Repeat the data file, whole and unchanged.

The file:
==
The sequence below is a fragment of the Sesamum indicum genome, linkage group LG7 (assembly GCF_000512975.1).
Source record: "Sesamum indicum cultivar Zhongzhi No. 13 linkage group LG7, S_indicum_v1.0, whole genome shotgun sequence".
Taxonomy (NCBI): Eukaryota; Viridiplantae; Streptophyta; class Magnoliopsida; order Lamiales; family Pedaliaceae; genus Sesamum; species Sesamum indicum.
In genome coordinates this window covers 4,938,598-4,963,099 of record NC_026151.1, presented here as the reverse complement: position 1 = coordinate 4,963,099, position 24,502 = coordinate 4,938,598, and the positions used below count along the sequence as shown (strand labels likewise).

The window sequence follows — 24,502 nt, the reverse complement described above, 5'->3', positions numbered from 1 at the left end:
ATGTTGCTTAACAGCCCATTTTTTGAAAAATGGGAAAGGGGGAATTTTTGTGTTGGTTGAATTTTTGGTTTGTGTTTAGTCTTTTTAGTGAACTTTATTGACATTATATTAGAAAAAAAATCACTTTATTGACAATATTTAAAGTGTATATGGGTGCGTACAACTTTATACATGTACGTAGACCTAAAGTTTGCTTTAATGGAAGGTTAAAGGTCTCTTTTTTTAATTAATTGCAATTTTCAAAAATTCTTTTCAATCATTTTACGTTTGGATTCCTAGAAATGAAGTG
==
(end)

The sequence below is a fragment of the Sesamum indicum genome, linkage group LG7 (assembly GCF_000512975.1).
Source record: "Sesamum indicum cultivar Zhongzhi No. 13 linkage group LG7, S_indicum_v1.0, whole genome shotgun sequence".
Taxonomy (NCBI): Eukaryota; Viridiplantae; Streptophyta; class Magnoliopsida; order Lamiales; family Pedaliaceae; genus Sesamum; species Sesamum indicum.
In genome coordinates this window covers 4,938,598-4,963,099 of record NC_026151.1, presented here as the reverse complement: position 1 = coordinate 4,963,099, position 24,502 = coordinate 4,938,598, and the positions used below count along the sequence as shown (strand labels likewise).

The window sequence follows — 24,502 nt, the reverse complement described above, 5'->3', positions numbered from 1 at the left end:
ATGTTGCTTAACAGCCCATTTTTTGAAAAATGGGAAAGGGGGAATTTTTGTGTTGGTTGAATTTTTGGTTTGTGTTTAGTCTTTTTAGTGAACTTTATTGACATTATATTAGAAAAAAAATCACTTTATTGACAATATTTAAAGTGTATATGGGTGCGTACAACTTTATACATGTACGTAGACCTAAAGTTTGCTTTAATGGAAGGTTAAAGGTCTCTTTTTTTAATTAATTGCAATTTTCAAAAATTCTTTTCAATCATTTTACGTTTGGATTCCTAGAAATGAAGTG